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Category: May 2018

What is CRISPR?

CRISPR-Cas9 editing of the genome National Institutes of Health

The challenge of feeding 10 billion people by 2050 seems impossible. But, with the advancement of science, one new tool, CRISPR gene editing, could be an answer to food production that is sustainable, nutritious, safer, less wasteful and more.

What is CRISPR? It stands for Clustered Regularly Interspaced Short Palindromic Repeats. Within a species, a gene or DNA is precisely edited without adding genes from another species (i.e. transgenic). Because of this, the process is quicker and does not need to pass as many regulatory hurdles as other methods.

There are two parts to this technology. In the picture at left, the Cas9 protein acts like a socket wrench (top of the picture). Specific RNA guides, CRISPRs, act like the socket heads. The RNA guides direct the Cas9 protein to the correct area on the DNA strand that controls a specific trait (bottom of the picture). This technique is targeted and in real-time.

This technology is being used in research to develop low-gluten wheat, leaner pigs, disease resistant cacao, rice and citrus plants, food crops with greater yield and others.

Sources: National Institutes of Health, Food Technology, March 2018,



Keeping up with the constantly changing world of food is a challenge. One source of the latest information in food science is through the Institute of Food Technologists newsletter IFTNEXT.

You can subscribe to this weekly newsletter at You do not have to be a member of IFT. So it is free!

Past issues of the IFTNEXT newsletter can be found at


All Produce Matters

Each year, a new list of so-called “Dirty Dozen” produce is published by the Environmental Working Group (EWG), a non-governmental organization. But, look for the facts and you’ll see that the foods on this list are really not a problem.

The fact is conventionally grown and organically grown produce are both treated with pesticides for pest protection. The levels, however, are extremely low that they are below federal guidelines.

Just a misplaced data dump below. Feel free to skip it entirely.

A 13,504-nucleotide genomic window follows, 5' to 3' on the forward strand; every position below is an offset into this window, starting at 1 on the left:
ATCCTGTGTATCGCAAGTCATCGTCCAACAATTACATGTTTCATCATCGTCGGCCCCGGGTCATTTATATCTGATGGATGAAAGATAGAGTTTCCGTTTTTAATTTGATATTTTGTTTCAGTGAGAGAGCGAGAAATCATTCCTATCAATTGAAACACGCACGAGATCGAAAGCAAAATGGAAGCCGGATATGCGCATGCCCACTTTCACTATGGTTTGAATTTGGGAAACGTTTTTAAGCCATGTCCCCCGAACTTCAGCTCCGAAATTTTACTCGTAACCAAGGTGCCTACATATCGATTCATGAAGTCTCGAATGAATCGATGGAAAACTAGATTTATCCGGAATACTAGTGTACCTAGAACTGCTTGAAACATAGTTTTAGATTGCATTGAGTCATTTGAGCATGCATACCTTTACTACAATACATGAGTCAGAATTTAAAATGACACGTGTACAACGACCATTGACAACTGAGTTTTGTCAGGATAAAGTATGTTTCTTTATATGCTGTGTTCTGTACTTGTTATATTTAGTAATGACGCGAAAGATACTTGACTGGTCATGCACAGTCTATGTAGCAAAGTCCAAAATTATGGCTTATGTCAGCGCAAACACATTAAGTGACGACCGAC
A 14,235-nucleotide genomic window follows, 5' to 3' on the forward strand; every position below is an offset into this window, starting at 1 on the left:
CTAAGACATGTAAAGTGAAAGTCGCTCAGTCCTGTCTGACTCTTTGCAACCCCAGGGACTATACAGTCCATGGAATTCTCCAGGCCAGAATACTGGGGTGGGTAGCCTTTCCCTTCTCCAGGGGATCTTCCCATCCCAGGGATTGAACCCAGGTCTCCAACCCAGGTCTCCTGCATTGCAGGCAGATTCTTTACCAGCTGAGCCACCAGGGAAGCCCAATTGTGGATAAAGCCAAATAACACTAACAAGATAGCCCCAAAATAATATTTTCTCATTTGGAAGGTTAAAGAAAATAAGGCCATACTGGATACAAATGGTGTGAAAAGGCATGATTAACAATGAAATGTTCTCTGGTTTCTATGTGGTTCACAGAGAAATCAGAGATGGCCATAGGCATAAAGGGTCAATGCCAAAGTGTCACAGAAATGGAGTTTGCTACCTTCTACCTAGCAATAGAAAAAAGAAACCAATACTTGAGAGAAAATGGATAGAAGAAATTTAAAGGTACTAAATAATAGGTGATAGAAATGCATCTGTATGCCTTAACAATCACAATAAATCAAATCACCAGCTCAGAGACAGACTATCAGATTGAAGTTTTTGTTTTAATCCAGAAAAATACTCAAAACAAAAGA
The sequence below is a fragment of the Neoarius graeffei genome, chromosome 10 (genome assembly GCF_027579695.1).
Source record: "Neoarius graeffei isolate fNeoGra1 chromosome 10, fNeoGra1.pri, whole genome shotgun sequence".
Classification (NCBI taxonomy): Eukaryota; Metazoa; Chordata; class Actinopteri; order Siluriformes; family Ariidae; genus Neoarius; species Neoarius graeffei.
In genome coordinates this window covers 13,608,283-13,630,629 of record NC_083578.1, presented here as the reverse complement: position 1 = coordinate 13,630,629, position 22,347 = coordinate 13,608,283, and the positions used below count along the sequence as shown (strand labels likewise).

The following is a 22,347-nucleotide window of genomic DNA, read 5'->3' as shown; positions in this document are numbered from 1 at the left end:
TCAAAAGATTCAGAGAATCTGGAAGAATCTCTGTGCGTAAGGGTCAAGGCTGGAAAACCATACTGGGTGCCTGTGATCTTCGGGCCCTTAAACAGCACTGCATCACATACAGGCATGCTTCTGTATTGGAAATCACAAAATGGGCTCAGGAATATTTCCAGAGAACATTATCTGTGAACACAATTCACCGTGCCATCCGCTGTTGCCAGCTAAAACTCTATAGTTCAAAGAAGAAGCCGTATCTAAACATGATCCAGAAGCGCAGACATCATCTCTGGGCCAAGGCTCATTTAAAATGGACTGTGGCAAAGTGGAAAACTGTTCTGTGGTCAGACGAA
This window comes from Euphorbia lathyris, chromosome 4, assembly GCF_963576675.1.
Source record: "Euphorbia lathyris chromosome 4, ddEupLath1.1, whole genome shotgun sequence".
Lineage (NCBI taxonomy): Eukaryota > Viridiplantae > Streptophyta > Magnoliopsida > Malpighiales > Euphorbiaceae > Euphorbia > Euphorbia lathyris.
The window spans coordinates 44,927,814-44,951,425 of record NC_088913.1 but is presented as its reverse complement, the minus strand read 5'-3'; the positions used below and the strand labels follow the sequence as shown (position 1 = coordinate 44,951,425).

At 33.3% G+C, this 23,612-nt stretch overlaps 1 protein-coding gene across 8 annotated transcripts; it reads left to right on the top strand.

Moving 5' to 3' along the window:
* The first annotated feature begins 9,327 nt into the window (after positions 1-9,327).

These types of reports raise fear in many shoppers. This can lead to many shoppers simply not buying fruits and vegetables at all. This is unfortunate as most consumers don’t eat enough fruits and vegetables anyway.

Bottom line, choose and eat all fruits and vegetables, fresh, frozen, or canned to improve your daily nutrition.

Sources: and


Testing for Mold in the Home

Is sampling for mold needed? In most cases, if visible mold growth is present, sampling is unnecessary. Since no EPA or other federal limits have been set for mold or mold spores, sampling cannot be used to check a building’s compliance with federal mold standards. Surface sampling may be useful to determine if an area has been adequately cleaned or remediated. Sampling for mold should be conducted by professionals who have specific experience in designing mold sampling protocols, sampling methods and interpreting results.

Learn more at


Check Your Mouth!

Here’s something to ponder. Oral cancer kills one person ever hour of every day in America. Many people have never heard of oral cancer and just how deadly it can be. Other names include mouth cancer, tongue cancer, tonsil cancer, and throat cancer.

How can you prevent oral cancer? Some daily simple steps include brushing and flossing your teeth, don’t smoke or chew tobacco. Check your mouth and throat by looking in a mirror with a flashlight shining into your mouth. Look for lumps, swelling, anything unusual.

For more information, check out the Oral Cancer Foundation and


2018 Kansas Health Symposium